Avoiding A Painful Experience – Being Reunited With Your Dog

Avoiding A Painful Experience – Being Reunited With Your Dog

Hardly a week or two goes by that you don’t hear of some incredible story about a pet being united with its owner… all because of the pet being “chipped”.

The month of May is “Chip Your Pet Month” and I wanted to make sure you have all the facts before making a decision as to whether to “chip” your dog or not.

How It Works

The “chip” we are referring to is a microchip which is about the size of a grain of rice. It is implanted under the skin of your pet through a process that is no more painful than your dog getting an injection.

The only information that is placed on the microchip is identification numbers that allow the pet to be tracked back to you.

That information is transmitted from the chip to a hand-held scanner that is passed over the area where the chip is located. Since there is not a “universal location” the scanner is usually passed over the body of the pet.

One of the biggest misconceptions is that it does not allow for tracking since it is not a GPS device. It only provides the identification numbers that track back to you and your contact information.

Why Chip Your Dog?

Every day, dogs get lost, run away, are stolen, and in many cases never return.

Losing your family pet is an emotionally horrible experience for everyone. No one wants to ever go through that.

One of the ways you can increase the odds of hopefully provide a way back to you is by having your dog microchipped.

In fact, in a recent study of stray animals at animal shelters showed that microchipped dogs were reunited with their owners 52.2% of the time. That’s compared to on 21.9% of dogs without microchips.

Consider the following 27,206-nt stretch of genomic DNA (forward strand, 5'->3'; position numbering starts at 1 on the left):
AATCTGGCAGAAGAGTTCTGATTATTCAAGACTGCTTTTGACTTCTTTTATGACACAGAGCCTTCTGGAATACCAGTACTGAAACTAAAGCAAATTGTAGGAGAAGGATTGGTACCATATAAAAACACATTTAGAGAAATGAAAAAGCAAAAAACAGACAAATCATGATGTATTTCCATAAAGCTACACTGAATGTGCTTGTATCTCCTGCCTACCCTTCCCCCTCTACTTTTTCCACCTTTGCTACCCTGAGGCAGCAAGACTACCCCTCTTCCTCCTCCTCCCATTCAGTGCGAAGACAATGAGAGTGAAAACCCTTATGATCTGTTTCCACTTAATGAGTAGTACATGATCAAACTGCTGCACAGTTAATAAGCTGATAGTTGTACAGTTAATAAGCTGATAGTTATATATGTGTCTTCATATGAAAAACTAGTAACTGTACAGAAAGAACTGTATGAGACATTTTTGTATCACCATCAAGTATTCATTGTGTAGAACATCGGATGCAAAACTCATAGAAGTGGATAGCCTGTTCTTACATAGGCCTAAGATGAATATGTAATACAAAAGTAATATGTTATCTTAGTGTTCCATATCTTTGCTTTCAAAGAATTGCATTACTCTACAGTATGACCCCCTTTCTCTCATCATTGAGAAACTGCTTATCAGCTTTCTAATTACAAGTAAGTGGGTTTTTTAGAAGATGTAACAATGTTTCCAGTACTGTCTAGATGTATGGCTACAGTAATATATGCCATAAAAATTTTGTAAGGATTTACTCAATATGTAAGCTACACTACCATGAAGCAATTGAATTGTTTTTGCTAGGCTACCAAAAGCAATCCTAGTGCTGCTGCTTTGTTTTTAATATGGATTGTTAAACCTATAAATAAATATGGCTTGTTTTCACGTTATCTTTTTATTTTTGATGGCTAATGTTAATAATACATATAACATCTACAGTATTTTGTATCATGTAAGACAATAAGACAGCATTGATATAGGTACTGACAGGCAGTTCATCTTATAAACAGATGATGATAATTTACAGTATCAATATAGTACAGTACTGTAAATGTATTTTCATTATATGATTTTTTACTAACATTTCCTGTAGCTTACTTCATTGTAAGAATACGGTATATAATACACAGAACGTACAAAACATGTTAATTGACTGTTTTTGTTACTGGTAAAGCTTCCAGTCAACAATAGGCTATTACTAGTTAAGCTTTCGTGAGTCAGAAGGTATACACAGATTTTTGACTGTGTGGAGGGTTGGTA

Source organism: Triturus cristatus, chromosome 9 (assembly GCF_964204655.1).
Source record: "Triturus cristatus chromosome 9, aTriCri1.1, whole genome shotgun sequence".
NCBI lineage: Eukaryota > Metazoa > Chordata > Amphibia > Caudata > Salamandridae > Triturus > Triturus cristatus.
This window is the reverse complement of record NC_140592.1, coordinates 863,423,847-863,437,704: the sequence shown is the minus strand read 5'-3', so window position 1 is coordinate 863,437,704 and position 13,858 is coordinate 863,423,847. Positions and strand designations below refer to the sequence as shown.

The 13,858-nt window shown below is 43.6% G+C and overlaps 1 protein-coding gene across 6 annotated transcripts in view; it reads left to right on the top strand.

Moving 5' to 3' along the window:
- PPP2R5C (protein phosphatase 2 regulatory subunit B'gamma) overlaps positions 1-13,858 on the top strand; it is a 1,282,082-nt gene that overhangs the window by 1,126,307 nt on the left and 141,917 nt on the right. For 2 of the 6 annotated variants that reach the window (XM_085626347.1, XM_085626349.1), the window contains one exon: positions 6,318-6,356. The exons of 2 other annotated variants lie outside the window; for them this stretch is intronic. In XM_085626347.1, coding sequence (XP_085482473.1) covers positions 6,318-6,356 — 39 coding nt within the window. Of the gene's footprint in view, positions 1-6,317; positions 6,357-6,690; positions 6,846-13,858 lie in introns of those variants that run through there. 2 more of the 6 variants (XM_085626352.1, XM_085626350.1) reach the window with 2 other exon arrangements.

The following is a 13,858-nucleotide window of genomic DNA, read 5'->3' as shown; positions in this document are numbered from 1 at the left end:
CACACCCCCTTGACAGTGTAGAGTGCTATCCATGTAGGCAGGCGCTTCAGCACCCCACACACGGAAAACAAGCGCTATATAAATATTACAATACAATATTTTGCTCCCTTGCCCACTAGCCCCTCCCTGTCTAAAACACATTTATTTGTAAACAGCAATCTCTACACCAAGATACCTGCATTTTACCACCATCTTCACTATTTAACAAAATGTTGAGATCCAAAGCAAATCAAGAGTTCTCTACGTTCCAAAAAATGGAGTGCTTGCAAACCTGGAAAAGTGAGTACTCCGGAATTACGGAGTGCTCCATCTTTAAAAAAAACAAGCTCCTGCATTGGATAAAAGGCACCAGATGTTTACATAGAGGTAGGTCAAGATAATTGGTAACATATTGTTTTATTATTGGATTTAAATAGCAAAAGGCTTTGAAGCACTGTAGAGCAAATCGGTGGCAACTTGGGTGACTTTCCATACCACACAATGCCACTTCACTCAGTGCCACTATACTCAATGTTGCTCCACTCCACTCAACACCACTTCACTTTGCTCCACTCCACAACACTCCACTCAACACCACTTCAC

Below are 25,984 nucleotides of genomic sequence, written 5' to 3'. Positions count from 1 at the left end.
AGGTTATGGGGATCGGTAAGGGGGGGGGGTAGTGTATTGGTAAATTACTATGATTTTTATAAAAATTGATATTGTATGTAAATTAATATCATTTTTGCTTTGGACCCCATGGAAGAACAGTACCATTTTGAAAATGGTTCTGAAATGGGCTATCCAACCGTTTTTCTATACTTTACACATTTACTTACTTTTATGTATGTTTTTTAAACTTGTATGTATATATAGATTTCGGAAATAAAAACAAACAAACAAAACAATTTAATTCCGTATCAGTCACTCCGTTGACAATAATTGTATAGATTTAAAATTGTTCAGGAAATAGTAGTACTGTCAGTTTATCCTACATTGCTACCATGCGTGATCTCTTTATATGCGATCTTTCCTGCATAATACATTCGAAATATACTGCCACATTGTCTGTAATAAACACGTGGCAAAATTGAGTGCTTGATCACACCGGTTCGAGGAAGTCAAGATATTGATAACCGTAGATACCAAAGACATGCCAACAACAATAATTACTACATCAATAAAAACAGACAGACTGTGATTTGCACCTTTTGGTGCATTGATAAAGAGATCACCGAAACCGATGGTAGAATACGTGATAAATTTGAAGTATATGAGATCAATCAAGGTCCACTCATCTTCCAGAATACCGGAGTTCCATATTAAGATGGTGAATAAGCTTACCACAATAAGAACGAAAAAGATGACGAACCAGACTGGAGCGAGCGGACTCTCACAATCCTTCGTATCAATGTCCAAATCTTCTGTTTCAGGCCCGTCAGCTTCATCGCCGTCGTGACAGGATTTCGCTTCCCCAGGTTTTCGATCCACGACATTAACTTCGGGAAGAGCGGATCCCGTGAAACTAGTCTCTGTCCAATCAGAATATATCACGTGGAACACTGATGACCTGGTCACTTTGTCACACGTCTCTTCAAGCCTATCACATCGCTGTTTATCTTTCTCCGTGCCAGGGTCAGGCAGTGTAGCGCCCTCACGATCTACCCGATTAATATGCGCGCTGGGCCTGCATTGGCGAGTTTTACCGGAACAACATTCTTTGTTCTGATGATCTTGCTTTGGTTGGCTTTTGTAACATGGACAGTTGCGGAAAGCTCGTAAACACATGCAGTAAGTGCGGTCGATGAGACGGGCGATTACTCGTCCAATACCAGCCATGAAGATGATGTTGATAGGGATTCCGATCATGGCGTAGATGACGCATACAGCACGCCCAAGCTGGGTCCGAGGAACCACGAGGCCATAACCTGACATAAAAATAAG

Important point to remember… most dogs that were microchipped and not returned to their owners was due most often to incorrect owner information in the registry database.

Don’t forget to register your pet and keep your information up to date; this information is necessary to reunite you with your dog.

What’s Next?

  1. If your dog isn’t microchipped, you may want to seriously consider having it done. Follow up with a call to your vet for more information and what they charge to have it done. You can expect to pay around $40 – $50. That covers the cost of the chip, implanting it, as well as the initial registration.
  2. If your dog already has this done, you should check with the registration database to confirm all of your contact details are correct. The microchip is only as good as the information that connects your registration number to you.

Microchipping is no guarantee you will recover a lost pet. However, if you want to have the greatest possible chance of being united with your dog again, you may want to consider having a microchip implanted.

Written By

Dennis Black, NMD
Dennis Black, NMD

Dr. Black is former Army Ranger, a Helicopter Pilot, Stage 4 Cancer Survivor and a Naturopathic Doctor living in Dallas, Tx. For decades, Dr. Black has shown thousands of people how to get healthy using Natural protocols. When those same people asked him to create something to get their pets healthy, he rose to the challenge and created the Ruff Greens Family of Products.

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